Professor Sir John Gurdon awarded Nobel Prize in Physiology or Medicine
The Nobel Prize in Physiology or Medicine has today been jointly awarded to Professor Sir John Gurdon, Emeritus Professor in Cell Biology currently at the University’s Gurdon Institute, along with Professor Shinya Yamanaka of Kyoto University, for their pioneering work in stem cell research.
The Nobel Assembly has today announced that Professor Sir John Gurdon has been awarded the Nobel Prize in Physiology or Medicine for 2012, along with Professor Shinya Yamanaka, for their ground-breaking work which proved that mature cells can be reprogrammed to become immature stem cells capable of developing into all tissues of the body.
The Assembly stated that their work “revolutionised our understanding of how cells and organisms develop” and that their discoveries “have completely changed our view of the development and cellular specialisation.”
It was previously thought that once a cell reached a level of maturity to become specialised, creating the various tissues that make up a body, it was an irreversible, one-way process – that fate of the cell is permanently locked.
Gurdon discovered in 1962 that the specialisation of cells is in fact reversible by eliminating the nucleus of a frog egg cell and replacing it with the nucleus from an already mature and specialised cell lifted from a tadpole.
The modified frog egg developed into a normal tadpole, proving that the mature cell still contained all necessary DNA to develop all cells in the frog – and effectively cloning the tadpole.
As the Nobel Assembly points out, he thus proved that the nucleus of the mature cell “had not lost its capacity to drive development to a fully functional organism”. This discovery that a mature cell does not have to be confined forever to its specialised state revolutionised cell biology, leading to the establishment of new research areas and eventually the cloning of mammals.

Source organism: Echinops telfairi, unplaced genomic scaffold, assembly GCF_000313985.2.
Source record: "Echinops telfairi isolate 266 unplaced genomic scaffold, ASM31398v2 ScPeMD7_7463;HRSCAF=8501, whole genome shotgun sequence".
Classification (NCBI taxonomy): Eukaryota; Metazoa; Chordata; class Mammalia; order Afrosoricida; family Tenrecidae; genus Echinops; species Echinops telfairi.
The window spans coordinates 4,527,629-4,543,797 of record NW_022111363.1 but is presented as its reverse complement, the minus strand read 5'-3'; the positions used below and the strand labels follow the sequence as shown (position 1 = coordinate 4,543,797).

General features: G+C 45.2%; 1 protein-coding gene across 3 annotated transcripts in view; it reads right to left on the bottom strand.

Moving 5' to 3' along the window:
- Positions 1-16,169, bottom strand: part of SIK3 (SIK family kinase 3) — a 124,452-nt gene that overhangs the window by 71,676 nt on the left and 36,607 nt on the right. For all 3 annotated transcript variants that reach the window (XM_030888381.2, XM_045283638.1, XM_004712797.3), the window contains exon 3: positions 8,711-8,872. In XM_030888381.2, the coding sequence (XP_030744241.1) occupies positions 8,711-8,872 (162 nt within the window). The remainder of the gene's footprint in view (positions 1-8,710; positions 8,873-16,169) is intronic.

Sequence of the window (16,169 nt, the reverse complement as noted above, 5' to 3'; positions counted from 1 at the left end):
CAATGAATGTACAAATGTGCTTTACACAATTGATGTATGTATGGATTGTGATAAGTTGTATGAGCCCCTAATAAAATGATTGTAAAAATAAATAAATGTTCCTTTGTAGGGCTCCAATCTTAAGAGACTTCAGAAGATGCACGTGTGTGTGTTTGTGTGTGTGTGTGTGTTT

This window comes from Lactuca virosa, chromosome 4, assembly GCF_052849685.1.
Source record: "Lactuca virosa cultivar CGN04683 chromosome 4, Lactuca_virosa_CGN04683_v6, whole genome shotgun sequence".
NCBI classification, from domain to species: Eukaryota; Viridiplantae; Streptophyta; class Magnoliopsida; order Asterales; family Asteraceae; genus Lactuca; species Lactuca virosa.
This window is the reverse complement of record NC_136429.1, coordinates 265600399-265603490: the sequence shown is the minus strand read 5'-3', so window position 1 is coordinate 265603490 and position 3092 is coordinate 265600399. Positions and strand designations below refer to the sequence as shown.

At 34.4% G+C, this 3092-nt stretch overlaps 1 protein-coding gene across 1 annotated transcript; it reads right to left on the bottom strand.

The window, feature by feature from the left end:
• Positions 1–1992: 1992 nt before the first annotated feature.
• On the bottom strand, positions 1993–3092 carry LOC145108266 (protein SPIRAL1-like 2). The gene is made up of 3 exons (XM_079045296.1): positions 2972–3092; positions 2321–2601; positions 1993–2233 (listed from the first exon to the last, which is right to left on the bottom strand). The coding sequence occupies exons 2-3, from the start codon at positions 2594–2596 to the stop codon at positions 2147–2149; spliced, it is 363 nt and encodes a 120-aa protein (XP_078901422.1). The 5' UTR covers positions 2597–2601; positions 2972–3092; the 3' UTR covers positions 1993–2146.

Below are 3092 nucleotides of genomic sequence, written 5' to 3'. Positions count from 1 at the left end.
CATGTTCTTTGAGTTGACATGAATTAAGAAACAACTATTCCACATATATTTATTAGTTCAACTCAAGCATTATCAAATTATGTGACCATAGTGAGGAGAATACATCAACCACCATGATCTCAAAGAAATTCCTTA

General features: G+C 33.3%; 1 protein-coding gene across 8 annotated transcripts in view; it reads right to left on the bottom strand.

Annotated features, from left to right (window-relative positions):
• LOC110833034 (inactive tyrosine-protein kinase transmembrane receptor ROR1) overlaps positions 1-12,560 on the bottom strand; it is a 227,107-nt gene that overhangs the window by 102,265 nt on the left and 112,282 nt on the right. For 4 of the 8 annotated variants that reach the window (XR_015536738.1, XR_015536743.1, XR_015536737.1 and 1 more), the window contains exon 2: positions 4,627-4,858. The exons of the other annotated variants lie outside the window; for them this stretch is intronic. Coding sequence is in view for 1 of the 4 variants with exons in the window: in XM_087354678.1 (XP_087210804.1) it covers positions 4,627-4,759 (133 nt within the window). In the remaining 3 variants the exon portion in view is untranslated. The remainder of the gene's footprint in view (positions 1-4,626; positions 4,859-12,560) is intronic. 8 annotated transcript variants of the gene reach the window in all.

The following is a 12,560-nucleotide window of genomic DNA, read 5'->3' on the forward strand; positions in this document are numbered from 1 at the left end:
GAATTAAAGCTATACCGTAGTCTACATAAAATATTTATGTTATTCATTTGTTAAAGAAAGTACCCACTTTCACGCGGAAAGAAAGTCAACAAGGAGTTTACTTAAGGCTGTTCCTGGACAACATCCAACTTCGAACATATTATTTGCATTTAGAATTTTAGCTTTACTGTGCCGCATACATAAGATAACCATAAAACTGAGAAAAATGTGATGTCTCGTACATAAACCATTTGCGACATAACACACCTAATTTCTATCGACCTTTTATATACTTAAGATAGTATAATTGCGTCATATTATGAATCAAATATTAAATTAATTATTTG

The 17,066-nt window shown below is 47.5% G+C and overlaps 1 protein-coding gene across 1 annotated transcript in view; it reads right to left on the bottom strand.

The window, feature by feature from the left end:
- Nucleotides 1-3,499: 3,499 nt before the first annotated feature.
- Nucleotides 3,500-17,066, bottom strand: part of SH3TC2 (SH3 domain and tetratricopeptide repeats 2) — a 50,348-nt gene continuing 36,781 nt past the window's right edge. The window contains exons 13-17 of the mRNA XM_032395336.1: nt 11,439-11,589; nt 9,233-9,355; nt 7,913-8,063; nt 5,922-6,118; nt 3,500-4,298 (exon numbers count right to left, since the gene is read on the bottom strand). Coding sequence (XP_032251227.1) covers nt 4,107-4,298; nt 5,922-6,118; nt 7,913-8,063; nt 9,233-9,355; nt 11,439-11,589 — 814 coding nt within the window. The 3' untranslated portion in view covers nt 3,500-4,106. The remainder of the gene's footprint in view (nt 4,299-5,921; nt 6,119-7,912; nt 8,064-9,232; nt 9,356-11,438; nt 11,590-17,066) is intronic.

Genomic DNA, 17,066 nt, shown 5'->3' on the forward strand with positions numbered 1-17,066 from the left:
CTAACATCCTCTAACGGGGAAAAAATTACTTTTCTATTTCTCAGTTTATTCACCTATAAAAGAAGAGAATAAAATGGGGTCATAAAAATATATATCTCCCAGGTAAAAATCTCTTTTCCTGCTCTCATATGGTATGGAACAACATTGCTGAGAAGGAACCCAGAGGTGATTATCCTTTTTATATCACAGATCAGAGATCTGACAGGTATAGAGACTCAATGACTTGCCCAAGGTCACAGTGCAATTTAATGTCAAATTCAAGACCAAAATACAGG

“I am immensely honoured to be awarded this spectacular recognition, and delighted to be due to receive it with Shinya Yamanaka, whose work has brought the whole field within the realistic expectation of therapeutic benefits,” said Gurdon.
“I am of course most enormously grateful to those colleagues who have worked with me, at various times over the last half century. It is particularly pleasing to see how purely basic research, originally aimed at testing the genetic identity of different cell types in the body, has turned out to have clear human health prospects.”
The Wellcome Trust/Cancer Research UK Institute – part of the University of Cambridge – where Gurdon was formerly chairman, was renamed the Gurdon Institute in 2004, in honour of Gurdon’s extraordinary achievements in the field of developmental and cancer biology.
In 2006, more than 40 years after Gurdon’s initial discovery, Professor Shinya Yamanaka of Kyoto University discovered how intact mature cells in mice could also be reprogrammed to become immature stem cells, able to develop into all types of cells in the body.
The Nobel Assembly notes that these “these discoveries have provided new tools for scientists around the world and led to remarkable progress in many areas of medicine,” including invaluable new avenues for understanding disease mechanisms, providing new opportunities to develop medical therapies.
“I am absolutely thrilled that John has won the Nobel Prize,” said Professor Daniel St Johnston, current Director of the Gurdon Institute. “He is not only a great scientist who laid the foundations for modern stem cell research but a fantastic role model who has done an enormous amount for British Science.”
Gurdon’s journey to the highest level of science was not straightforward, and had something of a bumpy start. On a shelf in his Cambridge office, Gurdon still keeps a framed copy of a school report (pictured, credit: Professor Sir John Gurdon) from Eton College when he was 15 years old. His teacher at the time describes Gurdon’s scientific ambitions as “quite ridiculous”, due to the fact that “he will not listen, but will insist on doing his work in his own way.”
Professor Sir John Gurdon was born in 1933 in Dippenhall, UK, and is a Fellow of Magdalene College, Cambridge. He received his Doctorate from the University of Oxford in 1960 and was a postdoctoral fellow at California Institute of Technology. He joined Cambridge University, UK, in 1972 and has served as Professor of Cell Biology. Gurdon was Master of Magdalene College from 1995 to 2003 when he was succeeded by current Master Duncan Robinson.
Professor Gurdon is the 89th Cambridge affiliate to be awarded a Nobel Prize
Find out more in the article accompanying the video interview here
Original articles from the University news website, 08/10/12